This study used a mixed method, convergent parallel design to identify the coping strategies—both general and spiritual—used by men who were internationally trafficked. A hybrid purposive/snowball sampling method was used to recruit participants. This procedure yielded a sample of twenty-one men who were trafficked into the United States from Asia and Latin America. Analyses of the survey data revealed the most prominently cited sources of coping were, in decreasing order: spirituality, work, and family. Roughly three-quarters of the sample (76%, n = 16) reported using spiritual coping strategies, of which the most common were: prayer, God, and church. Among those who used spiritual strategies, a plurality reported that the strategies were the most important factor that kept them going. The results have important implications for those who work with trafficked men. Understanding common coping strategies equips practitioners with the knowledge to assess, identify, and operationalize potential assets that may help survivors deal with presently experienced challenges. Future researchers might examine similarities and differences between men and women’s coping strategies to better understand the unique approaches used by both genders to deal with the experience of being trafficked.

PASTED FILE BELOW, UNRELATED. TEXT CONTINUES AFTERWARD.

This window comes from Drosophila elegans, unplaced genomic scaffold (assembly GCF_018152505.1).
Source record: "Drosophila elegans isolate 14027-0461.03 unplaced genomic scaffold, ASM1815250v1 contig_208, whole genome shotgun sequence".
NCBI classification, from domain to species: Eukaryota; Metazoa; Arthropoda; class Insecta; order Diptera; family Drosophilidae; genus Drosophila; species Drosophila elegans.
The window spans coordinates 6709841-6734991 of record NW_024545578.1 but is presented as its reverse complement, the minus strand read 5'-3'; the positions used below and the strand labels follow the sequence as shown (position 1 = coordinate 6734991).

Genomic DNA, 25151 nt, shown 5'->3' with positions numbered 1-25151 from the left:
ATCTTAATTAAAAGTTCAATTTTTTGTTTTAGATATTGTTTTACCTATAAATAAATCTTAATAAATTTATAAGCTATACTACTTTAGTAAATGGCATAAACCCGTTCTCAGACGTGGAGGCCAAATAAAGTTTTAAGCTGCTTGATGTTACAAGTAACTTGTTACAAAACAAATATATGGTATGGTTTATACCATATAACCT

- human trafficking
- male survivors
ASJC Scopus subject areas
- Social Sciences (miscellaneous)
- Sociology and Political Science